Apple Users: This macOS Malware Could Be Spying on You

In 2018, Macs accounted for 10% of all active personal computers. Since then, popularity has skyrocketed. In the first quarter of 2021, Macs experienced 115% growth when compared to Q1 2020, putting Apple in fourth place in the global PC market share. It is safe to say that Macs are well-loved and trusted devices by a significant portion of the population — but just how safe are they from a security perspective? 

Many users have historically believed that Macs are untouchable by hackers, giving Apple devices a reputation for being more “secure” than other PCs. However, recent attacks show that this is not the case. According to TechCrunch, a new malware called XCSSET was recently found exploiting a vulnerability that allowed it to access parts of macOS, including the microphone, webcam, and screen recorder — all without consent from the user.  

Let’s dive deeper into how XCSSET works.  

Manipulating Macs with Zero-Day Exploits 

Researchers first discovered XCSSET in 2020. The malware targeted Apple developers and the projects they use to build and code apps. By targeting app development projects, hackers infiltrated apps early in their production, causing developers to unknowingly distribute the malware to their users.  

Once the malware is running on a user’s device, it uses multiple zero-day attacks to alter the machine and spy on the user. These attacks allow the hacker to:   

  • Steal cookies from the Safari browser to gain access to a user’s online accounts. 
  • Quietly install a development version of Safari that allows attackers to modify and snoop on virtually any website. 
  • Secretly take screenshots of the victim’s device.  

XCSSET’s Significance for macOS Users 

While macOS is supposed to ask users for permission before allowing any app to record the screen, access the microphone or webcam, or open the user’s storage, XCSSET can bypass all of these permissions. This allows the malware to sneak in under the radar and inject malicious code into legitimate apps that commonly ask for screen-sharing permissions such as Zoom, WhatsApp, and Slack. By disguising itself among these legitimate apps, XCSSET inherits their permissions across the computer and avoids getting flagged by macOS’s built-in security defenses. As a result, the bug could allow hackers to access the victim’s microphone, webcam, or capture their keystrokes for login credentials or credit card information.  

How to Stay Protected Against macOS Malware 

It is unclear how many devices were affected by XCSSET. Regardless, it is crucial for consumers to understand that Mac’s historical security reputation does not replace the need for users to take online safety precautions. The following tips can help macOS users protect themselves from malware:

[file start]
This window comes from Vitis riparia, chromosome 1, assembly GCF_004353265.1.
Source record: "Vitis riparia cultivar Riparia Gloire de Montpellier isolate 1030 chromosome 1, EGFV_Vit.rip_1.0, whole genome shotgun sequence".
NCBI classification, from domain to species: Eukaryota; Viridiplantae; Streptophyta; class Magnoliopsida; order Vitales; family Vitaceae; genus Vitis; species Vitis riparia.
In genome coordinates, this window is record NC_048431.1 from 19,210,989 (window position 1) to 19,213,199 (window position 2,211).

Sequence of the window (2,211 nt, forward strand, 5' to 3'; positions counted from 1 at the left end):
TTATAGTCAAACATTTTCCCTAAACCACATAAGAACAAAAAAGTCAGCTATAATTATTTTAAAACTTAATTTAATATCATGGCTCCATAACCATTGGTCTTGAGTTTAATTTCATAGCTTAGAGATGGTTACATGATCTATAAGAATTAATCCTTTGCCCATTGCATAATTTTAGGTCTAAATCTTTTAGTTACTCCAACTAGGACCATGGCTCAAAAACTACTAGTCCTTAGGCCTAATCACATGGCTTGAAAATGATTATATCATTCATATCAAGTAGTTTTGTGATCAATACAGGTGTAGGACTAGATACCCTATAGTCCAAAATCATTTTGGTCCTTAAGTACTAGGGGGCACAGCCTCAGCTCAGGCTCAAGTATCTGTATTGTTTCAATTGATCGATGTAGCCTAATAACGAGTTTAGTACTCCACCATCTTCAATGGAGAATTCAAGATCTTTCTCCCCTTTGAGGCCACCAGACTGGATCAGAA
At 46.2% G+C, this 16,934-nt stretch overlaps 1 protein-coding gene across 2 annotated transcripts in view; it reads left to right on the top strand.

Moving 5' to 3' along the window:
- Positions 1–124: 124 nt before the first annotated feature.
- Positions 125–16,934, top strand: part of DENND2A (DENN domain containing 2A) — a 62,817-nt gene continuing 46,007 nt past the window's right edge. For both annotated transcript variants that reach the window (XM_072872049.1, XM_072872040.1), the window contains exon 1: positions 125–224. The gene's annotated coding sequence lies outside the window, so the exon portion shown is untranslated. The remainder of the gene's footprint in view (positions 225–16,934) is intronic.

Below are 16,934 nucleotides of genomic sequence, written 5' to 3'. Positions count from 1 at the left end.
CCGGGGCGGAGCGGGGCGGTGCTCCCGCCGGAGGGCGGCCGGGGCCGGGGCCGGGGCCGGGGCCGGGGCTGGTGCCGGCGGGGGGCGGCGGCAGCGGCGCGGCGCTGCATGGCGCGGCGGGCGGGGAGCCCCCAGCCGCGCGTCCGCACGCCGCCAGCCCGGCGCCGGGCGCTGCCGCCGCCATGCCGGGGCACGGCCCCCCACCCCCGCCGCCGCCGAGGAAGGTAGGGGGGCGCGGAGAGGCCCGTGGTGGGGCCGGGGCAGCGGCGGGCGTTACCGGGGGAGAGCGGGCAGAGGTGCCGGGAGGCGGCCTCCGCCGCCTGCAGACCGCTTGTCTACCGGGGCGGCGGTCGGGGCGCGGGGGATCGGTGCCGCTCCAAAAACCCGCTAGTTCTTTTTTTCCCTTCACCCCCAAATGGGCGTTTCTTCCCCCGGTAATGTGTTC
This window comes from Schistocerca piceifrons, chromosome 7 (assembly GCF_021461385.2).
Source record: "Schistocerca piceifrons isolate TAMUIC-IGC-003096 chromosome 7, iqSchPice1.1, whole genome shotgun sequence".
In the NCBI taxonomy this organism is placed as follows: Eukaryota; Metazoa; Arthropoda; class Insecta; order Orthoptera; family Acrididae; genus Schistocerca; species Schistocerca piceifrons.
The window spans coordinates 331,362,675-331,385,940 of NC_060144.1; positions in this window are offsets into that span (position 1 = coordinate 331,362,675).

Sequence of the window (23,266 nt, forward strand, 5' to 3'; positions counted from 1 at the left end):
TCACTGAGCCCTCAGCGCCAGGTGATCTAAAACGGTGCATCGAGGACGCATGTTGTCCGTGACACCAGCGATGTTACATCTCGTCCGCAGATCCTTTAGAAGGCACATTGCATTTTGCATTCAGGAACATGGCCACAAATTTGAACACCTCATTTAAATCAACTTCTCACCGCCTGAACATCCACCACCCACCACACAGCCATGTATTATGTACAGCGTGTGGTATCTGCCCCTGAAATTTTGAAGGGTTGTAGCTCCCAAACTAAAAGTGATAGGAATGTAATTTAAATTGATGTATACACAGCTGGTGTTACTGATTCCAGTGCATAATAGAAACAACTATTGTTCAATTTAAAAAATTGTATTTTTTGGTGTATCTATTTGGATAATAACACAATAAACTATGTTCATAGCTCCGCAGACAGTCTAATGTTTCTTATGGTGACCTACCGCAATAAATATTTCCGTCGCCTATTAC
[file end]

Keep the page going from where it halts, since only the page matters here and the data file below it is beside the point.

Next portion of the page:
1. Update your software.   

Software developers are continuously working to identify and address security issues. Frequently updating your devices’ operating systems, browsers, and apps is the easiest way to have the latest fixes and security protections. For example, Apple confirmed that it addressed the bug exploited by XCSSET in macOS 11.4, which was made available on May 24th, 2021. 

2. Avoid suspicious emails or text messages from unknown senders.  

Hackers often use phishing emails or text messages as a means to distribute malware by disguising their malicious code in links and attachments. Do not open suspicious or irrelevant messages, as this can result in malware infection. If the message claims to be from a business or someone you know, reach out to the source directly instead of responding to the message. This will allow you to confirm the sender’s legitimacy.  

3. Use a comprehensive security solution. 

Use a solution like McAfee Total Protection, which can help protect devices against malware, phishing attacks, and other threats. It also includes McAfee WebAdvisor — a tool to help identify malicious websites. 

Regardless of whether you are Team PC or Team Mac, it is important to realize that both platforms are susceptible to cyberthreats that are constantly changing. Doing your research on prevalent threats and software bugs puts you in a better position to protect your online safety.  

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